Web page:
Got sunburnt in Kerry in March

What a place. This stretch of the Kerry coastline from Dingle up to and beyond Ballybunion where I have been staying is something seriously special. From what I am hearing via every single local angler I was lucky enough to meet and talk to over the few days I have been here is that the fishing can be truly off the scale awesome. I come to Ireland enough to firstly know how good the fishing can be, and secondly to be able to recognise when I have kind of stumbled upon a pretty "new to me" area that from my point of view is then going to be worth coming back to again and again. Believe me, I have discovered one of those areas and I can't wait to come back. I have said it before and I will say it again. I am lucky enough to travel the world for my work, but the biggest thrill I get is being able to come to Ireland as much as I do. There are a hundred lifetime's worth of fishing left for me to discover out here and in a way it breaks my head that I won't get to see it all..............but I am doing my best.

The people I have met and spent time with over these few days of the inaugural Ballybunion Angling and Marine show, that's what has made it so special. Sometimes I feel completely humbled and almost embarrassed at how friendly, kind and forthcoming fishing related people can be towards me, and the Irish are up there as some of the friendliest people you could ever hope to meet. I come to a place like this where I have never been before. I meet all these people who I have never met and because I am an angler I get to come away with a sense of utter pride that fishing is still the best thing in the world because it's full of the best people you could ever hope to come across. I would like to say a huge thank you. I am not going to embarrass any individuals by mentioning them here, but I am in your debt for making me feel so at home and also for introducing me to another very special part of Ireland.

So let's talk bass fishing. Holy cow. It seems that when these beaches (strands) fire on the right conditions, they can produce the kind of bottom fishing for bass that most bass anglers might only have dreamt about. I heard a true story of a local angler who took twenty bass over 10lbs from the same spot last year on bait. Anglers around here catch lots and lots of double figure bass when it's good, and on bait they can do so all year round. January, February and March are some of the best times of the year to surf fish for bass. Many of the local fishing matches are won with bass, and of course they are measure and release. The emphasis on catch and release amongst the anglers I met is just fantastic.

OK, so Kerry as an area has always been famous for surf fishing for bass, but it's this stretch of coastline north of Dingle that I have never really heard that much about before. Aside from the surf fishing for bass, there is some mind-blowingly good lure fishing up around here, and it seems to be really catching on amongst the local anglers. There are acres and acres of shallow, boulder and rough as rats locations that from what I hear can throw up serious numbers of bass when conditions are good. There are also loads of areas to tuck away from bad weather and keep on fishing, and there are also some river/estuary marks that can hold huge concentrations of fish (bumping soft plastics). Down in front of the hotel I have been staying at in Ballybunion is one of the most awesome looking bass marks you could ever hope to see - they call them the Black Rocks, and I dread to think how good the fishing might be in a month or so on the lures. Talk about some savage ground. Holes, gullies, weed, reefs, breakers, rips, you name it, it's the kind of spot most of us would dream about. Some of the guys I met who are really into lure fishing for bass told me that if I thought the Black Rocks looked nice then I could possibly pass out with excitement when I saw other areas along this coastline.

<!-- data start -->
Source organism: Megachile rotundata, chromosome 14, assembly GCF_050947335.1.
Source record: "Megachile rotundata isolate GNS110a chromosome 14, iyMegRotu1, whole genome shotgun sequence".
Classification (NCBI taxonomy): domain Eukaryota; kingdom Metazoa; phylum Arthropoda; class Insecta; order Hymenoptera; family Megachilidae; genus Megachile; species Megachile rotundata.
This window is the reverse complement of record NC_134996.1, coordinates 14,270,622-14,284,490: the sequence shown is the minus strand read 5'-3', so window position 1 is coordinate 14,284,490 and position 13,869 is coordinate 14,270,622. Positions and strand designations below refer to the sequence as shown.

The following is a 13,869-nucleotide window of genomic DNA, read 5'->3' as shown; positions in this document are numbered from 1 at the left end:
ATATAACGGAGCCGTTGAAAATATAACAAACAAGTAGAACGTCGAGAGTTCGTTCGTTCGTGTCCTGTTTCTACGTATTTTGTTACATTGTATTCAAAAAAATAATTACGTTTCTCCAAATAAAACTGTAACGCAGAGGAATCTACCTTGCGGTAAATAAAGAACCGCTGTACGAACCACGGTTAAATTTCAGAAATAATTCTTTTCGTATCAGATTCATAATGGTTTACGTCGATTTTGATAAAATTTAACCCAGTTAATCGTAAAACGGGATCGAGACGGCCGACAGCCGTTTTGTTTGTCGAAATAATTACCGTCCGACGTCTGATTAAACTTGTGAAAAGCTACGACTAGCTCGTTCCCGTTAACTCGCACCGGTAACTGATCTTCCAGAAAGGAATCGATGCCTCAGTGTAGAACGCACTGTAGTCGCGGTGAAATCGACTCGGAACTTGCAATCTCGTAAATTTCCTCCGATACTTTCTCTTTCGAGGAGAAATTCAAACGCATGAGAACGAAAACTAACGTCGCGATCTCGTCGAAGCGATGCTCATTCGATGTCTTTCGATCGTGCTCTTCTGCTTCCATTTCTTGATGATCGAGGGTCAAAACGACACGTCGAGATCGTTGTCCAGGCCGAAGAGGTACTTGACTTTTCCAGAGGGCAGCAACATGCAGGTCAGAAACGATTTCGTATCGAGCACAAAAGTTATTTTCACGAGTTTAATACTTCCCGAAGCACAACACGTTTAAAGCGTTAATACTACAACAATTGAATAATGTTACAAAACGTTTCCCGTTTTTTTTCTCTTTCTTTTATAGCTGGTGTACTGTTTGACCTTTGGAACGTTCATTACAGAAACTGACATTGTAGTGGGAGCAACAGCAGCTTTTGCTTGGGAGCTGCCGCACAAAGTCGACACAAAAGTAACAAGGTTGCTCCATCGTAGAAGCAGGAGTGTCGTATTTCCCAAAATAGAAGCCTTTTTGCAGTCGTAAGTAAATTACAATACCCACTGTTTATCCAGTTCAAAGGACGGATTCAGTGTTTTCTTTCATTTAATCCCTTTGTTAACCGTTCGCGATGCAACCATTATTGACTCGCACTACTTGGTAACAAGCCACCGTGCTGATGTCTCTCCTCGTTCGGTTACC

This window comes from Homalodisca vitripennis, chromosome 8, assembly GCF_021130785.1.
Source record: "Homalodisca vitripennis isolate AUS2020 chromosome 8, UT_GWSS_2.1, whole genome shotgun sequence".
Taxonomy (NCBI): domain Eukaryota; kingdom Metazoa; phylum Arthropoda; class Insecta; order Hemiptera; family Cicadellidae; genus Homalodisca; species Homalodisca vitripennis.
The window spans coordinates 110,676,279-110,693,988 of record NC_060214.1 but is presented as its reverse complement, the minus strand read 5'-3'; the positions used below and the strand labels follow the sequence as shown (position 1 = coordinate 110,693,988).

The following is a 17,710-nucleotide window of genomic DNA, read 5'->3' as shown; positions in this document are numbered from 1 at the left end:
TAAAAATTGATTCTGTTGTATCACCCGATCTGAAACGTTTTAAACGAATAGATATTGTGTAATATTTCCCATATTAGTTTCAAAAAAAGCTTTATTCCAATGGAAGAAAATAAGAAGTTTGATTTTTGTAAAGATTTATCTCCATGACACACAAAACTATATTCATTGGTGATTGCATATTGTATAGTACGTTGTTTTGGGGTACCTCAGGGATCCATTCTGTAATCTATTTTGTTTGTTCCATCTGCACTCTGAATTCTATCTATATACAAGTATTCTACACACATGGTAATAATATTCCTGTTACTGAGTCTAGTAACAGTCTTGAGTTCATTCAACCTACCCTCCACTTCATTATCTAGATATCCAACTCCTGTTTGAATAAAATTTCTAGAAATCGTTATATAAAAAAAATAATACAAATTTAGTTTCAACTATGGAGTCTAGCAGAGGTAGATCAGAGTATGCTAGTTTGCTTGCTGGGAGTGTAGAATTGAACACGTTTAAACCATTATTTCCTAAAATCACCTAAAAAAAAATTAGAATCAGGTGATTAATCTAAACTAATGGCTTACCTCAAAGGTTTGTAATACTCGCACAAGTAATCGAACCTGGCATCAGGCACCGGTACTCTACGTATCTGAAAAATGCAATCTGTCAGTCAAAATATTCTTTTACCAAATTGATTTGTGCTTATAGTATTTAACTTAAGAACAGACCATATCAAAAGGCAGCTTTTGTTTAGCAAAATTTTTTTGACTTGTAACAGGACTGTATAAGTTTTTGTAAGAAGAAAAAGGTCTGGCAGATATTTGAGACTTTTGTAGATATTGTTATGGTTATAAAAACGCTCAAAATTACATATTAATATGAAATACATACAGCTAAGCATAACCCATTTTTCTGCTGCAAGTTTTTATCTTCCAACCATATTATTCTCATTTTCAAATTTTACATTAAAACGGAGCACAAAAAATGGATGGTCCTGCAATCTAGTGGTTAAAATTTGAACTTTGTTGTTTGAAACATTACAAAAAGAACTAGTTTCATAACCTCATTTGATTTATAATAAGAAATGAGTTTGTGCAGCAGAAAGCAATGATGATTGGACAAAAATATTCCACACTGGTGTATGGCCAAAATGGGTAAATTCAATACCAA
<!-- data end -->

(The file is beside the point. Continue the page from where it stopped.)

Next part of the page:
But it isn't all bass fishing of course. The anglers from Tralee can catch huge stingrays from the shore from about mid-April onwards, and I am talking about 40-50lb plus fish. I hear that when the conditions are right you can sometimes see these stingrays moving about in the shallows rather like I might have seen them moving around the flats in a place like the Seychelles. You can shore fish for big tope, and the boats catch mad numbers of them at times, plus the stingrays of course. They even still catch the odd big monkfish. The shore fishing for pollack and wrasse around here is I suppose what the Irish anglers accept as "normal", but to most of us it could leave us with permanent heart problems. I so hope that wrassing with soft plastics begins to take off in Ireland, because I think it could become really big. You also have the thornback ray and huss fishing in the massive Shannon estuary that I have experienced before on the north side in county Clare. The Tralee lads are catching more and more gilthead bream, and also serious numbers of trigger fish when they are on. Mullet ? If serious mullet anglers switched on to how many big mullet there are in Ireland then they would never fish anywhere else again. I heard some stories this weekend of some massive mullet in another part of Ireland that I am going to have to try and check out as well. Basically Ireland continues to fry my brain with how much world class sea fishing they have. My thanks again to all those wonderful people I met and spent time with.

Oh, and there was a competition on the beach yesterday in front of the world famous Ballybunion golf course (how badly do I want to play a round there !!). I wandered up and down the beach in the most glorious sunshine imaginable. It's March and not for one second did I think of bringing suncream or even a hat. I am coming away from Kerry in March with sunburn. A set of panda eyes in March. It's getting harder and harder for me to leave this fabulous country.................